I suspect that Apple rounded down last year, and, since they did so, they can’t change the weight, but a simple calculation shows their error. It’s odd; you’d think they’re want to better highlight the difference between the two models: 32 grams, or just over 1/16 of a pound, or, to be precise, 0.07 lbs. When you compare the two in the above graphic, if you aren’t familiar with the conversion (454 g = 1 lb – you’d think there’s less of a difference in weight.

This isn’t a big deal, but it’s a spec that’s clearly wrong (at least in pounds).

How To: Use OS X Yosemite’s Finder Preview Pane

A neat feature in Yosemite that I haven’t seen mentioned much is the new Preview pane in the Finder. If you display this, you’ll see a preview of whatever item you’ve selected in a Finder window. (This is new in icon view; it has existed for years in column view.)

Here’s an example:


I’ve got three files in the folder above, and I’ve displayed the Finder preview pane by pressing Command-Shift-P, or choosing View > Show Preview. I selected a file, and you can see a preview of it; in this case, it’s an audio file, and you can see its artwork, size, duration, date information and more. If you hover the cursor over it, you’ll see a play button; you can play the music. If you have certain types of text files, you’ll see forward and back buttons, and you can view their content.

You can change the size of the preview pane, but not by much. And it doesn’t play well if you use a colored background; by default, I have all my Finder windows set to use a blue background, and it looks a bit odd when the preview pane is visible, as there’s no visible separator between the two sections.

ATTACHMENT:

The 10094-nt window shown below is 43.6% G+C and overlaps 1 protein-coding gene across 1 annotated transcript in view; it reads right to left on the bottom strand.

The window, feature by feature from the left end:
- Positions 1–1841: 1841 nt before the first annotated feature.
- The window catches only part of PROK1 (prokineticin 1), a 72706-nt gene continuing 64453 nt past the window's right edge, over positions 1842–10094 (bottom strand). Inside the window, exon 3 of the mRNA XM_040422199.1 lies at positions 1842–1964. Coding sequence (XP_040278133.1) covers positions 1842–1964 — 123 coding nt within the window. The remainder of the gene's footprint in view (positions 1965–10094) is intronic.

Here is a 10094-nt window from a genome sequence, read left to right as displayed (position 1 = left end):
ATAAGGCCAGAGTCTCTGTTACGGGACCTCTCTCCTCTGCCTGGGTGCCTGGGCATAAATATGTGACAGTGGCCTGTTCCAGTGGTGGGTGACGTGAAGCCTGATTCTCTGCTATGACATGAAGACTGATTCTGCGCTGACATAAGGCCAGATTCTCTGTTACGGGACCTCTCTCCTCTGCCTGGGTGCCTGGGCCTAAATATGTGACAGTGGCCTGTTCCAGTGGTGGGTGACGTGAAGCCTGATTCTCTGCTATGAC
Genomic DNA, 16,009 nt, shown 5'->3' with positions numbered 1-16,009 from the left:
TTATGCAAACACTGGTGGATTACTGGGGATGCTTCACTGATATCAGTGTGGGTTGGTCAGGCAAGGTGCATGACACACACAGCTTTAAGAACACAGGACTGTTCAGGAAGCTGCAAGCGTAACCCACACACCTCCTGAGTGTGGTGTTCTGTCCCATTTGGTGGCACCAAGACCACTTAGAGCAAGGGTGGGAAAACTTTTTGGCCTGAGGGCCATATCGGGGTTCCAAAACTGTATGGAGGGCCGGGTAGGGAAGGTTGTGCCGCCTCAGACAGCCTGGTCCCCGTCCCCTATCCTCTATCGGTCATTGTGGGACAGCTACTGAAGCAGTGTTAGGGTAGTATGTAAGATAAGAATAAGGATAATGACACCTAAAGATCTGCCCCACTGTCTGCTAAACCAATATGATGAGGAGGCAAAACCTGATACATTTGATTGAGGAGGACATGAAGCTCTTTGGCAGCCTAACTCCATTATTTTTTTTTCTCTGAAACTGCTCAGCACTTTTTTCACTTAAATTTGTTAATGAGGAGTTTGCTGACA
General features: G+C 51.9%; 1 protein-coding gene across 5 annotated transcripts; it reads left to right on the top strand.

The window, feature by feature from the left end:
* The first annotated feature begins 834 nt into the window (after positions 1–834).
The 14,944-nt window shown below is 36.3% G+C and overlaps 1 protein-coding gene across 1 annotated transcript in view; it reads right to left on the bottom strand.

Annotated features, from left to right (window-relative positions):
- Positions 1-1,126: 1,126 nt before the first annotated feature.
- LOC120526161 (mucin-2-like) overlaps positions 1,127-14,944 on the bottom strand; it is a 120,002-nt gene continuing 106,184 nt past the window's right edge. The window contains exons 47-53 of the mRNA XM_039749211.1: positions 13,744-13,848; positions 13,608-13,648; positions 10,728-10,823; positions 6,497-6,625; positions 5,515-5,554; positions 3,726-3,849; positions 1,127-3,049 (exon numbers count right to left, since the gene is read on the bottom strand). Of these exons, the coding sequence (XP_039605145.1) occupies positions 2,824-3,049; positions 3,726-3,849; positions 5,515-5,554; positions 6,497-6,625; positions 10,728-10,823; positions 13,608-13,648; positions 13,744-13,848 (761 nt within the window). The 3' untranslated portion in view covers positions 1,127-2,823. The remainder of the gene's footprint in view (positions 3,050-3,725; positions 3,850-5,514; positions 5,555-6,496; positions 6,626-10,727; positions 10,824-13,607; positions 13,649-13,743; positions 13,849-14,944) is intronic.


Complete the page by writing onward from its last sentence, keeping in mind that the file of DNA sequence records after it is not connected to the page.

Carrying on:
But this is a useful feature, one you may not want to leave on all the time, but one that you’ll toggle when you want to glance at different items in a folder without selecting them and pressing Command-I. It doesn’t display as much information, but what it does show might be enough.

How To: Use Dark Mode in OS X Yosemite

OS X Yosemite features a dark mode option. If you turn this on, your menus, Dock and application switcher (the bezel that displays when you press Command-Tab) will be black, and not translucent.

To activate this, open System Preferences, then click on General. Check Use dark menu bar and Dock.


You can see above what the menus look like. I don’t find this very usable; the contrast is too harsh (it’s always harder reading light text on a dark background than the contrary), and many menu extras don’t display correctly, including some of Apple’s. But if you like this interface, it’s just a click away.

The iPad mini 3 is Not Worth the Money

Apple yesterday updated the iPad line, with a new processor, improved camera and an even thinner body for the iPad Air, and Touch ID added to both the iPad Air and the iPad mini. But the iPad mini 3 sees only the addition of Touch ID; everything else is exactly the same as the iPad mini 2.

Nevertheless, this new iPad mini costs $100 more than the iPad mini 2, which Apple is still selling, for the base 16 GB model. It’s hard to compare other versions, as the iPad mini 2 is only available in 16 or 32 GB, and the iPad mini 3 in 16, 64 and 128 GB.


Nevertheless, that’s $100 for Touch ID, and for an iPad whose processor is already a year old, and which will have a shorter lifespan in terms of OS upgradability than, say, the iPad Air 2, which has a newer processor.